(Where gold [or a fee waiver] is offered for free to authors (& their institutions) by a journal they freely choose as suitable, authors are of course welcome to choose it -- as long as they also deposit their article in their Green OA institutional repository, just as everyone else is mandated to do.)
Global green OA grows anarchically, not journal by journal. If and when competition from green starts causing journal cancellations, journals will be forced to start cutting costs by downsizing, phasing out the obsolete print and online edition and offloading all access-provision and archiving onto the global network of green OA institutional repositories. The institutional cancellation savings will then (single-) pay for post-Green Fair Gold at an affordable, sustainable price (for peer review alone).
To instead double-pay publishers pre-emptively for gold now (in the name of "cushioning" the transition) while publishers promise to "plough back" all Gold OA double-payment into subscription savings (all publishers? all subscribers?) is simply to give publishers a license to keep charging as much as they like and never bother to do the cost-cutting and downsizing that universal mandatory green would force them to do.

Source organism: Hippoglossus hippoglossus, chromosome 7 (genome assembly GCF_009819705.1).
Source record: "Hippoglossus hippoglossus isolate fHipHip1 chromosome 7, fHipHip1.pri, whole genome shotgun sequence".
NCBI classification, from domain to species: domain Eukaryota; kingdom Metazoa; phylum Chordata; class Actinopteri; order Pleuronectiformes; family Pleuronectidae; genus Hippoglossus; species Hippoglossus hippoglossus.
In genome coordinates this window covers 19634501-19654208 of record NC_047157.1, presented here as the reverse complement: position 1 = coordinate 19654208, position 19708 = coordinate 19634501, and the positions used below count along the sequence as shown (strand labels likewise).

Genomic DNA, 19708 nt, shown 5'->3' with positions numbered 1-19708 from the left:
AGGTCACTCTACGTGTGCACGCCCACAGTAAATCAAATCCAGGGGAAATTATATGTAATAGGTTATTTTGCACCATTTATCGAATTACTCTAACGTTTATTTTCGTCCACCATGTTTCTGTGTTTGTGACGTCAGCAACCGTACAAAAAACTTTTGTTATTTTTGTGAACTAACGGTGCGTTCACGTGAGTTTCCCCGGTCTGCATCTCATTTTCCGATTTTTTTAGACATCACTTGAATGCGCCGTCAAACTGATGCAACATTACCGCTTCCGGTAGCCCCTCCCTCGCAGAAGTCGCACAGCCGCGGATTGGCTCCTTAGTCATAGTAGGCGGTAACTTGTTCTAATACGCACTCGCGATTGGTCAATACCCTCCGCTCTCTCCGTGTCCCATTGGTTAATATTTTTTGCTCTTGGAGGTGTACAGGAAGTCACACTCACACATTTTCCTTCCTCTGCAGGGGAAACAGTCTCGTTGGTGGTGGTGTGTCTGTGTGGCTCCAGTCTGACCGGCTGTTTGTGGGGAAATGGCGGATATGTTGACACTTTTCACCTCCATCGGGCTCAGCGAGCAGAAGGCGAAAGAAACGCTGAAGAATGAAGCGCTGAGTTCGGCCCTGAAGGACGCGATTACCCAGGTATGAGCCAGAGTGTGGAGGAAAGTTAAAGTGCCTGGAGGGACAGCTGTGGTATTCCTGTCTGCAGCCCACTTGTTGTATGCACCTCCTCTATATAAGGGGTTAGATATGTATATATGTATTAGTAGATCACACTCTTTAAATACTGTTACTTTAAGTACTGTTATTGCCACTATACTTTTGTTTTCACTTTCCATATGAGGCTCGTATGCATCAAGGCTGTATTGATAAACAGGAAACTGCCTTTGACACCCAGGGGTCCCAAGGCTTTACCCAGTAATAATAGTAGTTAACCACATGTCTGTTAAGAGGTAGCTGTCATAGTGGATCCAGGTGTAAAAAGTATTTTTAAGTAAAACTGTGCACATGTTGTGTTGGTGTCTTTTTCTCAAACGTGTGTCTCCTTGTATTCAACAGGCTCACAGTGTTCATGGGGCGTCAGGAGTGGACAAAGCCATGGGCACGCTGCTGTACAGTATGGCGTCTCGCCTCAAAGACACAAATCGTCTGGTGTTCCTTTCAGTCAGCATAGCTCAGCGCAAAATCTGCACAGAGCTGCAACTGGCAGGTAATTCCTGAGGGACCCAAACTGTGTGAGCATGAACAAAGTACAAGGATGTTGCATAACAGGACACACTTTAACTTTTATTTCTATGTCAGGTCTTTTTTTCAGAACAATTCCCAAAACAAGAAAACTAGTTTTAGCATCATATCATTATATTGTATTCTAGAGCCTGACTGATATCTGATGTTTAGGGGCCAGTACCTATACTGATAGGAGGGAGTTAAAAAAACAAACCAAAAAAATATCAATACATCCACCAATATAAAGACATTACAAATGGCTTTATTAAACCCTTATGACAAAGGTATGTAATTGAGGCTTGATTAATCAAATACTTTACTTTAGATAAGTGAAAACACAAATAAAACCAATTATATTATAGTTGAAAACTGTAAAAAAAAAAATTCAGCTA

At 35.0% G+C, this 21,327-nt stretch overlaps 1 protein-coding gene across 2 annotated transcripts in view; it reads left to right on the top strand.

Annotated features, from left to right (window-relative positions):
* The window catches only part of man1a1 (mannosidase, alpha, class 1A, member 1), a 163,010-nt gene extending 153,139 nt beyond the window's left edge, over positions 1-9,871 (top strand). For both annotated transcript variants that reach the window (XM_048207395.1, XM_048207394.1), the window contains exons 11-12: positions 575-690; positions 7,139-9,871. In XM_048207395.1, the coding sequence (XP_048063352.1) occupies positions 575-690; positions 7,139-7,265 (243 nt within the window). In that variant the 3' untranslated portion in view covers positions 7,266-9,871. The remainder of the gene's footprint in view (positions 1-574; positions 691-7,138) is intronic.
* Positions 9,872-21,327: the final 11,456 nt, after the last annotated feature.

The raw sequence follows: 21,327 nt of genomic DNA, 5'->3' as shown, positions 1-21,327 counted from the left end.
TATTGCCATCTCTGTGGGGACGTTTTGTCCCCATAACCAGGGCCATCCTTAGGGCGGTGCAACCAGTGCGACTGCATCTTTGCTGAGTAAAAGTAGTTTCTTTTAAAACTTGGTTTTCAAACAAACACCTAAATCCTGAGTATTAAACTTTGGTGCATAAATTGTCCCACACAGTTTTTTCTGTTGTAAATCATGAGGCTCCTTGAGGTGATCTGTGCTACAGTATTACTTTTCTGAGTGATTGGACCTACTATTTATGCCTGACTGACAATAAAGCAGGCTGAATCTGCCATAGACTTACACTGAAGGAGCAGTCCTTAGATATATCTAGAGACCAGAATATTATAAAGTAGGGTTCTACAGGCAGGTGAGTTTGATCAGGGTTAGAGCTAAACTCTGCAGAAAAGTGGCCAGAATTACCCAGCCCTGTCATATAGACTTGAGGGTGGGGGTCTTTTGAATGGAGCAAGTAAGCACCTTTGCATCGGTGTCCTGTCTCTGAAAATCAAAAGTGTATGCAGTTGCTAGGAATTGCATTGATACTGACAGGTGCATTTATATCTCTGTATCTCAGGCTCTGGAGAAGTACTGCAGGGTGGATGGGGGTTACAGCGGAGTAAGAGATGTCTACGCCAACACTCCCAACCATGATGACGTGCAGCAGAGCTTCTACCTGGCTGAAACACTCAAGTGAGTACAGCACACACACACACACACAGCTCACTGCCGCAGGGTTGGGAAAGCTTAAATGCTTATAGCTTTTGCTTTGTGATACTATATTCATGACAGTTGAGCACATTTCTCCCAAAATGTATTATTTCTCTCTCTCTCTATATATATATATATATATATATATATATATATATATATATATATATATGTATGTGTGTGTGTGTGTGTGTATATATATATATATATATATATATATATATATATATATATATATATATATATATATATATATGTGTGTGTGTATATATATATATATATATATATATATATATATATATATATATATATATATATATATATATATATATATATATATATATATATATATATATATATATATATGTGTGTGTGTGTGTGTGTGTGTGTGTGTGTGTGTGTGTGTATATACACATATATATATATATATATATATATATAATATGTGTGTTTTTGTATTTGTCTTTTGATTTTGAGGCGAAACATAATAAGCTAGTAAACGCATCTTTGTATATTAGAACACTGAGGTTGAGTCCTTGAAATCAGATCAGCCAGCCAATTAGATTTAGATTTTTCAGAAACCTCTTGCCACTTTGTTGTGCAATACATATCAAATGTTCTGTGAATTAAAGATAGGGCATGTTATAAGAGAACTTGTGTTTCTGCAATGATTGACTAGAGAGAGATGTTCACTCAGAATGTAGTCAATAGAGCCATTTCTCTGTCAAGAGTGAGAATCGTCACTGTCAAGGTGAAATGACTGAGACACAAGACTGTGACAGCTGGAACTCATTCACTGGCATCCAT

If the UK double-pays for Gold pre-emptively rather than first effectively mandating Green for all UK research output, it has chosen the losing option in an unforced Prisoner's Dilemma: the UK loses and the rest of the world gains. Less an admirable moral stance or idealism or a "front-mover" advantage than an unreflective and somewhat stubborn rush for Fool's Gold.
Tuesday, February 26. 2013
The price of Gold OA today is absurdly, arbitrarily high.
Most journals (and almost all the top journals) today are subscription journals. That means that whether you pay for hybrid Gold to a subscription journal or for "pure Gold" to a pure-Gold journal, double-payment is going on: subscriptions plus Gold. Institutions have to keep subscribing to the subscription journals their users need over and above whatever is spent for Gold.
In contrast, Green OA self-archiving costs nothing. The publication is already paid for by subscriptions.
So it is foolish and counterproductive to pay for Gold pre-emptively, without first having (effectively) mandated and provided Green.
(That done, people are free to spend their spare cash as they see fit!)
So what RCUK should have done (and I hope still will) is to require that all articles, wherever published, be immediately deposited in their authors' institutional repository -- no exceptions. (If it were up to me, I'd allow no OA embargo; but I can live with embargoes for now -- as long as deposit itself is immediate and the email-eprint-request Button is there, working, during any embargo: Universal immediate-deposit mandates will soon usher in the natural and well-deserved demise of OA embargoes.)